Beacons of Hope

Hope is being able to see that there is light despite the darkness.” – Archbishop Desmond Tutu

Recently, I watched the State of the Union address. As President Biden spoke, I couldn’t help but notice the people in the room. Despite the challenges that lie ahead for the 118th Congress, there are subtle signs of progress for people of color. As a Black woman, it was a proud moment to see BIPOC representation in Congress. Kamala Harris is the first Black and Asian-American female Vice President in the history of the United States. Hakeem Jeffries is the first Black Democratic Leader of the House. Reverend Raphael Warnock became the first Black senator in Georgia’s history. There are now approximately 149 women in Congress, 58 of them being women of color (CNN, 2023). These history-makers are standing in their elected positions because of foot soldiers who paved the way for them, hoping against hope. We are here because of their persistence to fight through the darkness of injustice without any guarantee of success.

While watching the State of the Union address and reflecting on how far we have come, it was impossible to ignore the glaring contradiction between calls for unity and the grief on the face of Tyre Nichols’ parents. Tyre Nichols was a 29-year-old father who was murdered by Memphis police officers after a routine traffic stop. Tyre’s life was brutally and viciously taken away by police officers who could not see his humanity. His parents sat in the House Chamber listening to words of hope while their son died from blows of rage. This is the current state of our nation, and it is a painful reminder that we still have work to do.

It’s not easy being optimistic with a divided Congress. Unfortunately, even after 400 years of enslavement, marginalized communities continue to face legislative oppression. The playbook is the same, but the tactics are different. Since they can no longer shackle our bodies, they will attempt to restrict our rights. We are fighting against the ghosts of the past, where Black people were considered three-fifths of a person. But those same people who were called “three-fifths” of a person built a whole White House. No mathematical pun intended. It has been midnight in America for too long, and it is time for the light to spring forth.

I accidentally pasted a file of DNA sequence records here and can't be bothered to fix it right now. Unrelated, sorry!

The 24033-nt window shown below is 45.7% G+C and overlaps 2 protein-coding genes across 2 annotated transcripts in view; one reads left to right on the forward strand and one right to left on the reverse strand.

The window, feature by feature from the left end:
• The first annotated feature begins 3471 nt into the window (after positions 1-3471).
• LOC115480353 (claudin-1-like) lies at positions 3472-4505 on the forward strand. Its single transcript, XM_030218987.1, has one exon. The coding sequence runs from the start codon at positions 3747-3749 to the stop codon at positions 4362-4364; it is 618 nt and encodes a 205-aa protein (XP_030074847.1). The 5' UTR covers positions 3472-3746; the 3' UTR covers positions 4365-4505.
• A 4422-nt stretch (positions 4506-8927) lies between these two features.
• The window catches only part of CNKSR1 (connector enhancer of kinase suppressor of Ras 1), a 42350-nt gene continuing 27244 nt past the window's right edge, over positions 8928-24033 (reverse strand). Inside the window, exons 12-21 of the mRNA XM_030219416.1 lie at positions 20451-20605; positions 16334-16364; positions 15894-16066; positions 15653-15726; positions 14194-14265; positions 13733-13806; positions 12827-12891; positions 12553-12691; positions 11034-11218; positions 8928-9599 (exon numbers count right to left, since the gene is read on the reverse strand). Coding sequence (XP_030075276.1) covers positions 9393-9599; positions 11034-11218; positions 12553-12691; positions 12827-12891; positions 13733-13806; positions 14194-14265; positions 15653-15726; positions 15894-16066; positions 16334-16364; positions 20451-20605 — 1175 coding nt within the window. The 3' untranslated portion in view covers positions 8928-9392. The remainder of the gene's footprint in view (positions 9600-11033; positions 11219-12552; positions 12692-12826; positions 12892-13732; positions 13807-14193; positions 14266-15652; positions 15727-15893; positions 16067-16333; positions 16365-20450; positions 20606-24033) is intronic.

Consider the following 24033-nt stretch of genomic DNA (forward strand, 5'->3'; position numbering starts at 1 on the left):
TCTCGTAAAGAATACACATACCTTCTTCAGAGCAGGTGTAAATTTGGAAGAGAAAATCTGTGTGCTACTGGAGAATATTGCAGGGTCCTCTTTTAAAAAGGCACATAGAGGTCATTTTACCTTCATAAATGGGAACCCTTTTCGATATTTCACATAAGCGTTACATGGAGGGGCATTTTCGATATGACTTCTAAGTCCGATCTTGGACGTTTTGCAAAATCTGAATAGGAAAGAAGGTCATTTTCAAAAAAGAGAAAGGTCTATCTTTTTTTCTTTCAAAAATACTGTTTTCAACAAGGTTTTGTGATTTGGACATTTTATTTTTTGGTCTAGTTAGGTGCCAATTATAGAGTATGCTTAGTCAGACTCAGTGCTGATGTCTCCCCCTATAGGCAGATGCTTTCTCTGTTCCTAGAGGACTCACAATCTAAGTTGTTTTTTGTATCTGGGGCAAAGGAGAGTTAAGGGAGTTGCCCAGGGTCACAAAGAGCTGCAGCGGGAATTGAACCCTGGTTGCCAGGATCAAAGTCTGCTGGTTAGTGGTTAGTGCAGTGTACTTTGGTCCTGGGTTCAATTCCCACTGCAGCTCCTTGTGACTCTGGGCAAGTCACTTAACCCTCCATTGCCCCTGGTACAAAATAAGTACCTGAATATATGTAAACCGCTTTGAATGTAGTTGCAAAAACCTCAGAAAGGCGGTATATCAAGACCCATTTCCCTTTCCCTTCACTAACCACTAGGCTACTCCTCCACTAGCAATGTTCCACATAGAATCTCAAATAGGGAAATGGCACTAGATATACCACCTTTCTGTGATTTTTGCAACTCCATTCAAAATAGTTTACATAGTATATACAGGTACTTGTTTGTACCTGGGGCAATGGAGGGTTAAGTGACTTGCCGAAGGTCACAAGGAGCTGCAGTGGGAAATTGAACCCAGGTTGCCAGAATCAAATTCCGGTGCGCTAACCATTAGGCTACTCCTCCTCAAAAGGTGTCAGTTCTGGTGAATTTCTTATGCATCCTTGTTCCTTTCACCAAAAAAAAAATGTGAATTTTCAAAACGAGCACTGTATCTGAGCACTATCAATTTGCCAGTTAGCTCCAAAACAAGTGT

Archbishop Desmond Tutu said, “Hope is being able to see that there is light despite the darkness.” We must be the beacon of hope for a better America. We need to be that light that shines in the darkness. Our actions can make a difference, and we can start with the communities where we live. There is no need to wait for Congress to act. We can act. Congress does not live in our communities. We do.

Never doubt your ability to make a difference in your community. When I think about community, I remember how Jesus fed the five thousand. Yes, there is a reference to community organizing in the scriptures!

According to Matthew 14:14- 21 (NIV):

When Jesus landed and saw a large crowd, he had compassion on them and healed their sick. As evening approached, the disciples came to him and said, “This is a remote place, and it’s already getting late. Send the crowds away, so they can go to the villages and buy themselves some food.” Jesus replied, “They do not need to go away. You give them something to eat.” “We have here only five loaves of bread and two fish,” they answered. “Bring them here to me,” he said. And he directed the people to sit down on the grass. Taking the five loaves and the two fish and looking up to heaven, he gave thanks and broke the loaves. Then he gave them to the disciples, and the disciples gave them to the people. They all ate and were satisfied, and the disciples picked up twelve basketfuls of broken pieces that were left over. The number of those who ate was about five thousand men, besides women and children.

Jesus told his disciples, “You give them something to eat.” In other words, they didn’t need to seek outside help to meet their needs. Likewise, we don’t need to wait for Congress to act to meet the needs of our community. We can do it together. We can change laws together. Congress is needed, but it’s only part of the work. We can take our metaphorical five loaves and two fish of resources and provide for an entire community. Remember, we are beacons of hope. We call upon that hope that gave our ancestors the power to rise, to fight on, to keep the faith, to get in good trouble, to march, to protest, to litigate, to run for office, and to use every resource within our power to liberate people from the shackles of injustice.

By Carliss Maddox

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